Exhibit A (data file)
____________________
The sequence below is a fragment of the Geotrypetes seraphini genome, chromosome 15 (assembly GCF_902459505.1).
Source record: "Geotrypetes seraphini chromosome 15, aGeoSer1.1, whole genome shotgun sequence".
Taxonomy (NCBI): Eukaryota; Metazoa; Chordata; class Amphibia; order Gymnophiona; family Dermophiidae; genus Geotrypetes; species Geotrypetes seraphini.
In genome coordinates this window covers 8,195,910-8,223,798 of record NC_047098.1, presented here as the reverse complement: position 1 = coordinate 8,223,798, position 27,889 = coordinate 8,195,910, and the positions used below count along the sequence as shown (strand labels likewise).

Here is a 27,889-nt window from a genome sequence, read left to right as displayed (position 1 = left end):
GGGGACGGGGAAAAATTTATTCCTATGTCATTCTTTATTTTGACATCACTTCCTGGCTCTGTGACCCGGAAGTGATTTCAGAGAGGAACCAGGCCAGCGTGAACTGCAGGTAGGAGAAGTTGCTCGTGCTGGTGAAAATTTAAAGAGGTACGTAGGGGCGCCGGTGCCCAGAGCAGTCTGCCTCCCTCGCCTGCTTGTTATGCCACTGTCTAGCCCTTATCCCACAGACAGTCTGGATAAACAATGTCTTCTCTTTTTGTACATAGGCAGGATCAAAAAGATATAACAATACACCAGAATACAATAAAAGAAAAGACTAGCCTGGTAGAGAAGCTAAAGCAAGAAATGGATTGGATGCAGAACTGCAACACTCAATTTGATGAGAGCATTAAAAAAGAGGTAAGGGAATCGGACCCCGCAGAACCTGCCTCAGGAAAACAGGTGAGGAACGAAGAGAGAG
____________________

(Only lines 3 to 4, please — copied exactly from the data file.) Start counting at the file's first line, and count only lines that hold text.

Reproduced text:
Taxonomy (NCBI): Eukaryota; Metazoa; Chordata; class Amphibia; order Gymnophiona; family Dermophiidae; genus Geotrypetes; species Geotrypetes seraphini.
In genome coordinates this window covers 8,195,910-8,223,798 of record NC_047098.1, presented here as the reverse complement: position 1 = coordinate 8,223,798, position 27,889 = coordinate 8,195,910, and the positions used below count along the sequence as shown (strand labels likewise).